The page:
Indian voters pose with their voting slips as they stand in a line to cast their vote outside a polling station at Dabua village on the outskirts of Faridabad on April 10, 2014, during the third stage of voting for national elections in the northern state of Haryana. India's upstart anti-graft party faced a key test as the national capital voted in the first major phase of the country's marathon general elections. The third phase of voting began at 7:00 am (0130 GMT) in 91 constituencies, representing nearly a fifth of the 543-seat lower house, across the capital and 13 other states, including Maoist insurgency-hit eastern India.AFP PHOTO/ SAJJAD HUSSAIN        (Photo credit should read SAJJAD HUSSAIN/AFP/Getty Images)
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Critics have accused India’s ruling party of promoting communal tensions after a top official promised to rid the country of all “infiltrators” in an apparent swipe at Muslims and other religious minorities.

“We will remove every single infiltrator from the country, except Buddha, Hindus and Sikhs,” Bharatiya Janata Party (BJP) president Amit Shah told supporters in West Bengal on Thursday.

He promised to do so by implementing the National Registry of Citizens nationwide. The NRC is a hugely controversial policy mooted last year in Assam, a region of India which shares a porous border with Bangladesh.

Proponents of the registry say it will help root out illegal Bangladeshi immigrants, but the move has prompted fears of possible deportation among Assam’s hundreds of thousands of Bengali-speaking Muslims, with an estimated 4 million people’s citizenship at risk.

Implementation of the registry has been long delayed, but Shah’s comments have put the issue front and center in the country’s weeks-long general election, which kicked off on Thursday.

In his speech, Shah said the government “won’t send the Hindus, Jains, Sikhs, Parsis, Christians and Buddhists coming in from Bangladesh or Pakistan because they are our brothers and they’ve come here because they’ve faced persecution in those countries.”

“To a refugee in West Bengal, I want to say, you don’t have to be afraid of anyone. We treat a refugee here as a son and daughter of India and they will be given citizenship,” he added. “The BJP’s pledge is to get rid of the infiltrators.”

Anti-Islam rhetoric

A Hindu nationalist party, the BJP has long faced accusations of anti-Muslim rhetoric.

As chief minister of Gujarat, Modi faced local and international criticism for violent rioting along communal lines in 2002 in which more 1,000 people were killed, most of them Muslims. He has never faced charges in connection with violence.

And since he became Prime Minister in 2014, critics have pointed to a rise in high-profile anti-Muslim rhetoric

The BJP and its supporters have also sought to label their critics as “anti-nationals” – effectively, as anti-Indian – or as in league with Pakistan, the country’s main geopolitical foe.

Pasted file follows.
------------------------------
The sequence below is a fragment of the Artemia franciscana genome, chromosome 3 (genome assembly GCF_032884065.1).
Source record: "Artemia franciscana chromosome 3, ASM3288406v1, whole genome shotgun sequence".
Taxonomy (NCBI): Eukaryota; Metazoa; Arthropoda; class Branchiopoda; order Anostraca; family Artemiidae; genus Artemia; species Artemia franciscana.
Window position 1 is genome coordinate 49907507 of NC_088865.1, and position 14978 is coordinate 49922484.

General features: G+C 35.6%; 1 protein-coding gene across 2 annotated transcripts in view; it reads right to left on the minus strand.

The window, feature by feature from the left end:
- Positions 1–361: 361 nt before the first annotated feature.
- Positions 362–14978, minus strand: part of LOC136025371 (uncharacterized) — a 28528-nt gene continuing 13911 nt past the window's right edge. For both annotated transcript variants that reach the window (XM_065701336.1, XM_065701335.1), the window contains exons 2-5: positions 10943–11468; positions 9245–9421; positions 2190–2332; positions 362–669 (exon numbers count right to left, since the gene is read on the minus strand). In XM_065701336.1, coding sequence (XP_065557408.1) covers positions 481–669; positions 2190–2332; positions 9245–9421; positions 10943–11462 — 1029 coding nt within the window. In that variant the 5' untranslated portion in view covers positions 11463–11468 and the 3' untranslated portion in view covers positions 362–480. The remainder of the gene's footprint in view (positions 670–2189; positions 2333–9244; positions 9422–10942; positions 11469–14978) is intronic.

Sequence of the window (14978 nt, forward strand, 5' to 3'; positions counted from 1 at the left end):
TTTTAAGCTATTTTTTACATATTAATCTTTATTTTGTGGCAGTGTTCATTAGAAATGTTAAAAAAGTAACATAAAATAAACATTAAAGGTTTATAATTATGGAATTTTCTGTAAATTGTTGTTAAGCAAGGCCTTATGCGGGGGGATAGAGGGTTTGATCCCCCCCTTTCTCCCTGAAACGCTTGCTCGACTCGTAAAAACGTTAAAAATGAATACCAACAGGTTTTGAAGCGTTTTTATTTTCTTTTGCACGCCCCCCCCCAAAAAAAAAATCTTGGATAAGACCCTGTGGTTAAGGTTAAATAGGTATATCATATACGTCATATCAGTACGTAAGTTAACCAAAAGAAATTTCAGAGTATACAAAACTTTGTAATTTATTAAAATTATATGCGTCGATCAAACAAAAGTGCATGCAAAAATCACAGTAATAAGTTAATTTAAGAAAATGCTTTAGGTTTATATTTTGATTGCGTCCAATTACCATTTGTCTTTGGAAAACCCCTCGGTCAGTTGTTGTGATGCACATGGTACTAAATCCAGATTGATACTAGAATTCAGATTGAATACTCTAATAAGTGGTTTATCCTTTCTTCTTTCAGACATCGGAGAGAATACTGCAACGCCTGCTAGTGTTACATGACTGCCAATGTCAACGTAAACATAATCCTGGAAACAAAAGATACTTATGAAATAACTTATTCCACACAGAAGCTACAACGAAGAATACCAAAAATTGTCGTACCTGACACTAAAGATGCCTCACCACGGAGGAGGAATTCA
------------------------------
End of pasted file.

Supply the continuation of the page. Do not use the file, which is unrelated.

A spokesman for the BJP did not respond to a request for comment Friday.

Indian Prime Minister Narendra Modi addresses an election campaign rally in Meerut, India, Thursday, March 28, 2019. India's general elections will be held in seven phases starting April 11. (AP Photo/Altaf Qadri)
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Shocked and appalled

Shah’s comments came in for widespread criticism Thursday.

Tony Joseph, a journalist and author of “Early Indians,” said the BJP was the “true inheritor of Nazism.”

“Since the ruling party is campaigning purely on hate (and) vitriol, the results of 2019 will show clearly how much of the 2014 votes it received was on account of bigotry (and) how much on account of people being taken in by its promise of ‘development, development, development’,” he added in a later tweet.

Model and actress Gauhar Khan said she was “shocked at how blatantly divisive” the BJP’s statement was.

Historian Ramachandra Guha said Shah’s words would be warmly received by some in India’s neighboring country, however.

“Amit Shah’s insinuation, that Muslims shall not and cannot be safe and secure in India, will be widely acclaimed in one country: Pakistan,” he said. “Shah’s majoritarian bigotry is music to the ears of those who rule that country.”

BJP’s political rivals also weighed in. Preeti Sharma Menon, spokeswoman for the Aam Aadmi Party, accused the BJP and Shah of “threatening large scale persecution, or maybe they will resort to their favorite method – genocide?”

“You may have all departments dancing to your tunes now, but soon India will respond back to this threat,” she added.

In a statement on its official Twitter account, Congress said the BJP “has made it clear that they have no respect for our Constitution (and) no remorse in dividing our nation on communal lines.”